Divorce Decrees in Oklahoma

By Elizabeth Rayne

A divorce decree serves to officially dissolve a marriage and determine the terms of the divorce, including alimony, property division, child custody and support. How long it takes to get a decree in Oklahoma depends on the circumstances of your case and whether you and your spouse can agree to the terms of the divorce. Once the decree is in place, if circumstances change, you may ask the court to modify its terms.

Divorce Overview

In order to get a divorce in Oklahoma, at least one spouse must have lived in the state for six months or more prior to filing. A divorce is initiated when a petition for dissolution of marriage is filed in the district court of the county where at least one spouse lived for the prior 30 days. After filing, the court will serve the paperwork on your spouse, meaning the petition will be delivered to your spouse by a sheriff or other appointed officer. After your spouse receives the petition, he has 20 days to file an answer, providing his responses to your allegations in the petition.

Default Divorce

If your spouse does not respond to the divorce petition within 20 days, you may seek a default divorce by filing a motion for default. The court will schedule a hearing and if your spouse does not show up, the court may award a default divorce. In the case of default, the court will dissolve the marriage and decide the terms of the divorce, including custody and property division, based solely on the petition and testimony provided by the spouse who initiated the case. The defaulting spouse may later ask the court to vacate the judgment, meaning the divorce decree will no longer be valid, if he can demonstrate that he was not properly notified about the divorce or the default hearing.

Divorce is never easy, but we can help. Learn More

Waiting Period

If your spouse responds to the divorce petition, Oklahoma law imposes a waiting period before a divorce may be finalized. Generally, if your spouse files an answer and you have minor children, you must wait 90 days before the court will finalize the divorce. On the other hand, if you and your spouse do not have children and you agree to the divorce and terms of the divorce, such as alimony and property division, you may obtain a divorce decree in 10 days. For the quickest divorce decree, your spouse must also waive his right to service, meaning the petition will not be officially delivered to him by a sheriff. In either scenario, once the divorce decree is entered, your marriage is officially dissolved. However, you must wait at least six months before remarrying or cohabiting in Oklahoma.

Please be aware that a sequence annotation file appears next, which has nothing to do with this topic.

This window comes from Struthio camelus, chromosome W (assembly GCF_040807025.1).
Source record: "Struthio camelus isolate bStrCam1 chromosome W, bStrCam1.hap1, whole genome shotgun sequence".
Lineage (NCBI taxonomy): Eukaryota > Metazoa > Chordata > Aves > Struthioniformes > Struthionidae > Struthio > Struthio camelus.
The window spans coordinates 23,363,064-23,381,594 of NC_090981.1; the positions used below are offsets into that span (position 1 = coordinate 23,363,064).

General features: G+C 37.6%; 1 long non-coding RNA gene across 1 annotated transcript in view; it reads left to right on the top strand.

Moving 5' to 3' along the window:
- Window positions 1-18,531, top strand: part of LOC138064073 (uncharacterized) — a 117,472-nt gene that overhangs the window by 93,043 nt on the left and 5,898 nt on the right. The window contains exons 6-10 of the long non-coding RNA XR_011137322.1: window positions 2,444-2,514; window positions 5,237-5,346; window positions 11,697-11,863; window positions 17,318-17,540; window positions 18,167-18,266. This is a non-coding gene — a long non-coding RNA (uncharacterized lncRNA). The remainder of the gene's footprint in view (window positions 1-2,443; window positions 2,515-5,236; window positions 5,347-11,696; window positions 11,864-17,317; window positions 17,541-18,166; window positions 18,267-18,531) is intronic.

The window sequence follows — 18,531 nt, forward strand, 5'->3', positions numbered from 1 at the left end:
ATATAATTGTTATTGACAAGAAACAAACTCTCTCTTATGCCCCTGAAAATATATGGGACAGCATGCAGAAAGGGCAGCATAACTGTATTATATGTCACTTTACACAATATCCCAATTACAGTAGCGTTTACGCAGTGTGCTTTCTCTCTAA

Modification

In some cases, if circumstances have changed since the court entered the divorce decree, you may ask the court to modify the terms of the decree. You may initiate the request by filing a motion for modification with the same court that issued the original decree. Except in rare circumstances, you cannot modify the property division portion of the decree. However, you may be able to change support orders if the need or ability to pay for support has changed, which may occur if one spouse loses a job, for example. Further, in order to change the custody portion of the decree, you must have evidence that circumstances have substantially changed and it would be in the child's best interest to modify the custody arrangement.

Divorce is never easy, but we can help. Learn More
How to Change a Legal Name in Oklahoma
 

References

Related articles

Can I Amend My Divorce for the Court to Reserve Jurisdiction in California?

In California, the court can modify support and custody orders after a divorce decree has been entered if the requesting party can show a material change of circumstances. But a court cannot modify property division orders unless the parties asked in the final judgment for the court to retain jurisdiction for that purpose. In most cases, the court will also refuse to modify a spousal support waiver after the divorce is final.

Default Judgments in Kansas in a Divorce

By the time you get ready to file for divorce, you and your spouse may not be getting along well enough to cooperate during the divorce proceeding. Your spouse may decide to ignore the divorce paperwork you filed, thinking that will stop the divorce or make you angry. Unfortunately for your spouse, Kansas courts can grant default judgments in divorce cases, giving you a divorce even when your spouse does not want to participate in the process.

The Inability to Serve Divorce Papers in Texas

It's frustrating when the respondent in a lawsuit is dodging process, especially in a divorce case. Ordinarily, a divorce petition is served by hand-delivering it to the respondent. But the case can proceed even when the respondent is avoiding service of process. A petitioner can serve the respondent by having the process server tape the divorce petition to the respondent's front door, or by publishing a notice of the divorce suit in a local newspaper, with the permission of the court.

Get Divorced Online

Related articles

What Is the Difference Between a Default Divorce & No Fault in Arizona?

Arizona’s no-fault divorce laws make it easier to obtain a divorce than in other states where you must prove wrongful ...

Wisconsin No-Fault Divorce Procedures

If you live in Wisconsin and your marriage has come to an end, the state has a relatively simple procedure for ...

How to Serve Divorce Papers Under Massachusetts State Law

Divorce is the termination of a marriage by court order. The person who wants a divorce starts a court action that ends ...

How to Get a Divorce When Your Spouse Doesn't Want One in New York

In New York, your divorce case will be heard by the Supreme Court of New York in the county where you and your spouse ...

Browse by category
Ready to Begin? GET STARTED